Whether we’re dealing with images, audio files, or video files, we must understand the difference between different types of formats. Using the wrong audio or video format may reduce the quality of the files or make the files unnecessarily large.
The most important thing that we need to understand is the difference between codecs and containers.
A codec takes raw video and audio and compresses it so that it can occupy a smaller amount of space. The output is then packaged into a specific format called a container. AVI and MP4 are examples of containers, and each codec has its properties, strengths, and weaknesses.
Keep in mind that to get a high-quality output video during conversion, the input video should also be high-quality.
In this tutorial, we’ll explore using FFmpeg to preserve the best audio and video quality possible while converting between different formats.
FFmpeg is one of the most popular video processing and compression libraries. It powers some of the most efficient commercial encoders and free open-source multimedia players such as the VLC player.
Before we proceed, we need to ensure we have FFmpeg available on the system:
$ ffmpeg -version ffmpeg version 4.2.7-0ubuntu0.1 Copyright (c) 2000-2022 the FFmpeg developers built with gcc 9 (Ubuntu 9.4.0-1ubuntu1~20.04.1) ....truncated....
In case it’s not available, we can install it from the local package manager:
$ sudo apt install ffmpeg
For Arch-based Linux distros, we can use:
$ sudo pacman -S ffmpeg
3. Choosing the Right Video and Audio Codec
Selecting the right video codec is critical for getting high-quality video output.
FFmpeg supports a variety of video codecs including MPEG-1, MPEG-2, VP8, and H.264, which is currently the most popular video codec. It offers high-quality and efficient compression.
Let’s use the ffmpeg command to convert a sample.mp4 video to AVI format using the H.264 codec:
$ ffmpeg -i sample.mp4 -c:v libx264 output.avi
We’re using the -c:v option to specify the video codec, and output.avi represents the output video file.
FFmpeg also supports several audio codecs, including MP3, AAC, and PCM. For the best audio quality, we need to use a lossless codec such as PCM. However, lossless codecs result in much larger file sizes.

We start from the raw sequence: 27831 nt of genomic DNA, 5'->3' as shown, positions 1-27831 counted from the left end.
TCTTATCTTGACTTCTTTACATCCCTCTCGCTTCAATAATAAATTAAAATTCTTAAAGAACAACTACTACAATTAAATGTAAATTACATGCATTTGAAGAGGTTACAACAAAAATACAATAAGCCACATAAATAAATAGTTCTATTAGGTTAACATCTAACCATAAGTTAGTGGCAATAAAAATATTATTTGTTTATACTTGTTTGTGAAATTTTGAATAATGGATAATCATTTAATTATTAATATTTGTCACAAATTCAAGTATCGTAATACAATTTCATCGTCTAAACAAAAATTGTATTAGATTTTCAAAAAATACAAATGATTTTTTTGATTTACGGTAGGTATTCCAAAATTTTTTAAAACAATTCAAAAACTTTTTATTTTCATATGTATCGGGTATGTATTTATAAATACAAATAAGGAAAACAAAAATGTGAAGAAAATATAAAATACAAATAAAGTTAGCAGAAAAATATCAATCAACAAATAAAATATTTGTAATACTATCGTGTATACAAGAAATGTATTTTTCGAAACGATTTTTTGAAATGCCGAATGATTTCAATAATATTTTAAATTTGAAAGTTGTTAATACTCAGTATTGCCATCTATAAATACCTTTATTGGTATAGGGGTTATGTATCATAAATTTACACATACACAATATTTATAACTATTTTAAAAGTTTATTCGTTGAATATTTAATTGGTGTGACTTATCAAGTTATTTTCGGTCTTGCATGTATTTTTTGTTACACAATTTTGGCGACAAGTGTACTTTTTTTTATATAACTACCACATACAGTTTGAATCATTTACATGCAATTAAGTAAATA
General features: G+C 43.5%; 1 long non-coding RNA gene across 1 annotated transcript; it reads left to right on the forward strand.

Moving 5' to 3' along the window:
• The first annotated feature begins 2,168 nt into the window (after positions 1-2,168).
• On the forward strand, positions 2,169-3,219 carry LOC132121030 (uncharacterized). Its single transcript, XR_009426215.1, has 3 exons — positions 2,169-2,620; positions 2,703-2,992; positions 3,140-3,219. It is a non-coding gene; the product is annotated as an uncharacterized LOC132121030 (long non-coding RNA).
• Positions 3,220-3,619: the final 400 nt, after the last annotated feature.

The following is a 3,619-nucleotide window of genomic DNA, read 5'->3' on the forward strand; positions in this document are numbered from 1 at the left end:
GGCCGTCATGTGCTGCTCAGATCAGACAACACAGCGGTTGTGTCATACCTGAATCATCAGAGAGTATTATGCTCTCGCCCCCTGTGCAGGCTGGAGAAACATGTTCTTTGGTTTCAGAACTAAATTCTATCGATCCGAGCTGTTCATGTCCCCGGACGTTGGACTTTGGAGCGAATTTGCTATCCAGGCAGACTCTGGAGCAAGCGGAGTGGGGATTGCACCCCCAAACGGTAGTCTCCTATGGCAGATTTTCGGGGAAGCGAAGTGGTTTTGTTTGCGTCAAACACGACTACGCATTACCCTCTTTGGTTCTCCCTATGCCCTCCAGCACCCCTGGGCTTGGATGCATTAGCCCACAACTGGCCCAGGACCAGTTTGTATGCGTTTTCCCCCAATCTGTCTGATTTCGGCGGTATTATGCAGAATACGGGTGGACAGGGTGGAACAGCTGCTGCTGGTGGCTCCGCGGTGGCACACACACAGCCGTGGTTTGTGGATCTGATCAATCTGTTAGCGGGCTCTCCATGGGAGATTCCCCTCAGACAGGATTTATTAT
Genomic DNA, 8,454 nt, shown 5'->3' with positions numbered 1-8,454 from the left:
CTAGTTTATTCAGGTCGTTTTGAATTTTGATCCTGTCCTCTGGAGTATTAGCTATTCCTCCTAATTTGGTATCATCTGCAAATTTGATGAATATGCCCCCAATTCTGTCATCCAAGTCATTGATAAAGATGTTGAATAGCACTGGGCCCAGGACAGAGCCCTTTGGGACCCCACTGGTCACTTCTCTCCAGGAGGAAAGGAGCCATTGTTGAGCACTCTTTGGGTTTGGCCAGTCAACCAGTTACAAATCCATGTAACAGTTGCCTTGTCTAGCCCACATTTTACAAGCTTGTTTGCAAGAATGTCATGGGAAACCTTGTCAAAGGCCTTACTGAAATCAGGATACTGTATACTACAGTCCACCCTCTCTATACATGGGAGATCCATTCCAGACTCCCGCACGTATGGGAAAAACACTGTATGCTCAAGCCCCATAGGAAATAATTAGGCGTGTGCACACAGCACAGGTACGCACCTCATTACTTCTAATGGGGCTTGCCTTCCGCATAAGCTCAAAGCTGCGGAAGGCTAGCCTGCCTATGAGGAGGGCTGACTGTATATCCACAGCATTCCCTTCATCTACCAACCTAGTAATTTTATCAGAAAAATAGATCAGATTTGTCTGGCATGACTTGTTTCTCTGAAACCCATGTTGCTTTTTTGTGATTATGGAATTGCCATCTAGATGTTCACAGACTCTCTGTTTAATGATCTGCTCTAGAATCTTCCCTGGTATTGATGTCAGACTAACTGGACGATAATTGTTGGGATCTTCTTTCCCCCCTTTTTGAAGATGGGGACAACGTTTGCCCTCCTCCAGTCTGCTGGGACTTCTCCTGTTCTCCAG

Let’s convert the sample.mp4 video to AVI format and convert the audio to PCM format:
$ ffmpeg -i sample.mp4 -c:v copy -c:a pcm_s16le output.avi
The -c:v copy option copies the video stream without re-encoding it. The -c:a pcm_s16le option converts the audio stream to uncompressed PCM audio with 16-bit depth and little-endian byte order. This ensures the best audio quality possible.
Putting it all together, we can convert the sample.mp4 video file to AVI while converting audio and video codecs:
$ ffmpeg -i sample.mp4 -c:v libx264 -c:a pcm_s16le output.avi
4. Setting the Video and Audio Bitrate
The video bitrate determines the amount of data used to encode a video file. Higher bitrates generally produce higher-quality video. However, this also results in a larger output file.
When converting from AVI to MP4 or vice versa, we must choose a bitrate that’s appropriate for the intended use.
For example, when converting a video for online streaming, a lower bitrate may help reduce load times.
Let’s set a bitrate of 1200 kilobits per second (kbps) while converting a sample.mp4 file to AVI format:
$ ffmpeg -i sample.mp4 -c:v libx264 -c:a pcm_s16le -b:v 1200k output.avi
The -b:v option specifies the bitrate which in this case is 1200.
We can also adjust the audio bitrate. However, a higher audio bitrate results in better audio quality at the expense of a bigger output file.
Let’s modify the command to change the audio bitrate:
$ ffmpeg -i sample.mp4 -c:v libx264 -c:a pcm_s16le -b:v 1200k -b:a 192k output.avi
The -b:a option specifies the audio bitrate. The command above outputs the output.avi file, which uses H.264 video codec with 1200 kbps and PCM audio with 192 kbps.
5. Using the Correct Resolution and Framerate
The resolution of a video determines the number of pixels in the image. Higher resolutions generally result in a higher-quality image, but the resulting output file will be bigger.
Choosing the correct resolution is dependent on our intended use of the output video file. Lower resolutions are more appropriate for mobile devices, while higher resolutions and meant for larger screens or projectors.